Causing some confusion amongst martial arts movie fans, wu xia auteur Chang Pang-Yee made a movie called The Souls of the Sword the very same year, but this like-titled Shaw Brothers flick is the one to watch. Genre fans are more used to seeing the iconic Ti Lung play upright and unflappably intrepid heroes, but in Soul of the Sword he is a ruthless, arrogant, downright dislikeable protagonist. It is a testament to Lung’s charisma and the writing by Yau-Daai On-Ping and Lam Chin-Wai, prolific writer-directors in their own right, that Nameless remains such a compelling, psychologically complex character. Reunited with talented female lead Lin Chen-chi, with whom Lung co-starred in the loopy kung fu-musical-horror-fantasy-love story The Snake Prince, their key scene is beautifully played, brilliantly staged and simply gut-wrenching.

Although the action choreography by Shaw stalwart Tang Chia is inventive and energetic - with several wildly acrobatic manouevres forshadowing his directorial debut Shaolin Prince (1982) - the film impresses formost as a nuanced and contemplative swordplay drama. Episodic but often genuinely poetic this offers an unusually detailed and contectualized view of the wider world beyond martial arts. It is a rare Shaw Brothers movie that takes account of the many innocent casualties caught in the midst of all that sword-swinging. Even the minor characters prove memorable, like the sharp-tongued old granny (Mama Hung) who laments how easily a virtuous girl like Ho Lien can be despoiled, or the blind storyteller who tells bawdy tales while his partner picks people’s pockets. Kung fu icon Lily Li contributes a surprisingly brief cameo - and even more surprising nudity! - as the assassin ambushing Nameless in his bathtub. Yuen Wah also appears as a white-haired warrior wielding a wibbly-wobbly flexible sword.

Foreshadowing the horror fantasies Bloody Parrot (1981) and Portrait in Crystal (1983) by director Hua Shan, Soul of the Sword is quite a sensual film with some steamy love scenes. Late in the day, the plot brings on sultry Lau Wai-Ling as the mystery villainess Lady of Three Moves. She seduces the ever-hapless Yien into her revenge scheme, slicing his clothes off with her sword for a marathon of exhausting, all-night sex. Hua Shan dials down the delirious imagery that marked these later efforts, as well as his classic superhero film Super Infra-Man (1975) and wu xia fairytale Little Dragon Maiden (1983), in support of a more sober story. Nevertheless, he layers the film with some poetic visual effects: subliminal shots of Ho Lien that flicker like a ghost and double-exposed images in a scene where Nameless swipes at a room full of fluttering birds. The identity of Lu Tien Kang will come as no great surprise to genre fans but the unfolding tragedy continues to sting long after the striking, slow-motion duel in the rainswept river. Be careful what you wish for, you just might get it.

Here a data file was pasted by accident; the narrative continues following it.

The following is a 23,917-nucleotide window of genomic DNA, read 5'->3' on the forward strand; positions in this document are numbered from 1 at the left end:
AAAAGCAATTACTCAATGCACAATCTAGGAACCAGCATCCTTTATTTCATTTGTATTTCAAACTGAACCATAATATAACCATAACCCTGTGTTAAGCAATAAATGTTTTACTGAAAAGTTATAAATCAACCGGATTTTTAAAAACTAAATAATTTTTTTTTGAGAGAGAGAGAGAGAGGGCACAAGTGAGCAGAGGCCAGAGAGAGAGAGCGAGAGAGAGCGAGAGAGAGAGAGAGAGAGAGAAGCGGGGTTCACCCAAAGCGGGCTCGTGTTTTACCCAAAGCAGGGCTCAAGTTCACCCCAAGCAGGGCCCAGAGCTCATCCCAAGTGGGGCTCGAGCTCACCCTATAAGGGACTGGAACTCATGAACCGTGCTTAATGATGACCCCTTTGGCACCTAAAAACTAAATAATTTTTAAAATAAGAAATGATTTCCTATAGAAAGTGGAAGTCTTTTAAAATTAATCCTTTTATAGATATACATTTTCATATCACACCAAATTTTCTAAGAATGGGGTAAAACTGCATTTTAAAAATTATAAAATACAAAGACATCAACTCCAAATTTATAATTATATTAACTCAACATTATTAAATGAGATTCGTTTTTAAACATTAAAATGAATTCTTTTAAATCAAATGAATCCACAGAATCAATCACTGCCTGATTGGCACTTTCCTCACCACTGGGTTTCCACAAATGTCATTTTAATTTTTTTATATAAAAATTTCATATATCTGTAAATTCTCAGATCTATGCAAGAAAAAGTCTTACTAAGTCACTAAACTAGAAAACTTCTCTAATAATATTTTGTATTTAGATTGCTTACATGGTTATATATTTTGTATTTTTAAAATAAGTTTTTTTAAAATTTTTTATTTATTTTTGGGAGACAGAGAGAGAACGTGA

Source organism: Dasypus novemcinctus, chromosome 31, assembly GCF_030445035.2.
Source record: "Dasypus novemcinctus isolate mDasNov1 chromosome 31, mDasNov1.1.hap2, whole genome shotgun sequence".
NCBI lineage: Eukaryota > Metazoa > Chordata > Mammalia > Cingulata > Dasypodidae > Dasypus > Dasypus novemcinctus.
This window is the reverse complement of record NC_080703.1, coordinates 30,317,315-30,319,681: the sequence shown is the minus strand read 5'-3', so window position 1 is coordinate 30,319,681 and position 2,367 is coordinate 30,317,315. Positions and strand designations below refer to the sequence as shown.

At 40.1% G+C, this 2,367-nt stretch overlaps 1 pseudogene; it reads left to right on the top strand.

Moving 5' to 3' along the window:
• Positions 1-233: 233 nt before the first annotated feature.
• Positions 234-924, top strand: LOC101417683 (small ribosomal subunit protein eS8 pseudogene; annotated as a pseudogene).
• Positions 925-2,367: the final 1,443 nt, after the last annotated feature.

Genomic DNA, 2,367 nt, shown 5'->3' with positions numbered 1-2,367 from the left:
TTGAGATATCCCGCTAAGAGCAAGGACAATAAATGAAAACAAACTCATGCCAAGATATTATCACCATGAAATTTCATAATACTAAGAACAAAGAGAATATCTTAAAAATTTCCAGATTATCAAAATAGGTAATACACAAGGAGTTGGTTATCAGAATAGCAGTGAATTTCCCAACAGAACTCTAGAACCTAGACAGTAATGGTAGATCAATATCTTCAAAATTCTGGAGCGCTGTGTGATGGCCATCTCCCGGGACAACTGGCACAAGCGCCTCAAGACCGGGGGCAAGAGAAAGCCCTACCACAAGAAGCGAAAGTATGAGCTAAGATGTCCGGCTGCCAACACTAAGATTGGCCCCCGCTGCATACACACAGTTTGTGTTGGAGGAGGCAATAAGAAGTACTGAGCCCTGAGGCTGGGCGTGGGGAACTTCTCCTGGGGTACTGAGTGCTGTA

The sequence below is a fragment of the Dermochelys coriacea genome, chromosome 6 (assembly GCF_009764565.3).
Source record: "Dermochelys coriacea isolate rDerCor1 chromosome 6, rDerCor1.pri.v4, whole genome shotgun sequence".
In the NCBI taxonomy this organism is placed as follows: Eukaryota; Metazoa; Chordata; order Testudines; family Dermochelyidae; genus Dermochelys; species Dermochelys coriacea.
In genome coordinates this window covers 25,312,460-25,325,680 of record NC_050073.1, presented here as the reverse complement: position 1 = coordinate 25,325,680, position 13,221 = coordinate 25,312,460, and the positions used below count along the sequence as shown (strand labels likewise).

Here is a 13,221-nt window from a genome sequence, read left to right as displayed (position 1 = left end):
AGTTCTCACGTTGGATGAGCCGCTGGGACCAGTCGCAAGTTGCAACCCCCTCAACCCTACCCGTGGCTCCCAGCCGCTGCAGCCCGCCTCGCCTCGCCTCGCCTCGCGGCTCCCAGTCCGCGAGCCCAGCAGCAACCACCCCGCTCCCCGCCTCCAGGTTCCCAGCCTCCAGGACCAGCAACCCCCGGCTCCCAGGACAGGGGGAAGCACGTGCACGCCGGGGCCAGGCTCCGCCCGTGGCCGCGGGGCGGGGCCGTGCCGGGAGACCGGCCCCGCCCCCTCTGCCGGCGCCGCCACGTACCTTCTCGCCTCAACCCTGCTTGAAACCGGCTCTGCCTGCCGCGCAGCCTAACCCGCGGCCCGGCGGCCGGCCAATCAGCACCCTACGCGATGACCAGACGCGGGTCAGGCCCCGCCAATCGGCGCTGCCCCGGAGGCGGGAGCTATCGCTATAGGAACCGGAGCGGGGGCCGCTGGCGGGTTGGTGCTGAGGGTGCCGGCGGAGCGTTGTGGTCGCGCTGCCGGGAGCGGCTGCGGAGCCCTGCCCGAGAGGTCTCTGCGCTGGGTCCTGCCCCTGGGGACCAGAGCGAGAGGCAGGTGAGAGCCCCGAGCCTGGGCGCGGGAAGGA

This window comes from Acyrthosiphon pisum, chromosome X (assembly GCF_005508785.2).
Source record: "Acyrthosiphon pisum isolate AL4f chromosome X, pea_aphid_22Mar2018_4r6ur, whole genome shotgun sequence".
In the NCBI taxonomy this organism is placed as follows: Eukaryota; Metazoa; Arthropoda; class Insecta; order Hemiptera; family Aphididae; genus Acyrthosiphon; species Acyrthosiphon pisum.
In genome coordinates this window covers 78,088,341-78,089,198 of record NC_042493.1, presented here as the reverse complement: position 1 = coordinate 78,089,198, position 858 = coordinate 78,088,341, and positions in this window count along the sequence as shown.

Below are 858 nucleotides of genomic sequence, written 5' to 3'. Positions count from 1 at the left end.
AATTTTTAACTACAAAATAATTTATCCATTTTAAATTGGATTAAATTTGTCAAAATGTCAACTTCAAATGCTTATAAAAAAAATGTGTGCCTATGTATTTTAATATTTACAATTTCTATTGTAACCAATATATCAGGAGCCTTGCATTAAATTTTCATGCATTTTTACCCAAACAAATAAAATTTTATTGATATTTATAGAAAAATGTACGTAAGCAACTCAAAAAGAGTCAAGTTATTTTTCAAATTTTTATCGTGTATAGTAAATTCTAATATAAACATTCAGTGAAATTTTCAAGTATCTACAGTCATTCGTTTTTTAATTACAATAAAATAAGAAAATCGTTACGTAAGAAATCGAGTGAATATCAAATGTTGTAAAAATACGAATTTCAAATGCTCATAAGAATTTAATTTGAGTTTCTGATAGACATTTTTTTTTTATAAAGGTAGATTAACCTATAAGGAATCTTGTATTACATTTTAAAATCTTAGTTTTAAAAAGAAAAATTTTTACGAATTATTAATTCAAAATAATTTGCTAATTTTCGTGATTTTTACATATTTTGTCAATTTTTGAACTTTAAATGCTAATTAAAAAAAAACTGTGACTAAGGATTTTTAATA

Reviewer: Andrew Pragasam

 

This review has been viewed 3065 time(s).

As a member you could Rate this film

 
Review Comments (0)


Untitled 1

Login
  Username:
 
  Password:
 
   
 
Forgotten your details? Enter email address in Username box and click Reminder. Your details will be emailed to you.
   

Latest Poll
Which star probably has psychic powers?
Laurence Fishburne
Nicolas Cage
Anya Taylor-Joy
Patrick Stewart
Sissy Spacek
Michelle Yeoh
Aubrey Plaza
Tom Cruise
Beatrice Dalle
Michael Ironside
   
 
   

Recent Visitors
Graeme Clark
Andrew Pragasam
Darren Jones
Enoch Sneed
  Desbris M
  Paul Tuersley
  Chris Garbutt
  Sdfadf Rtfgsdf
   

 

Last Updated: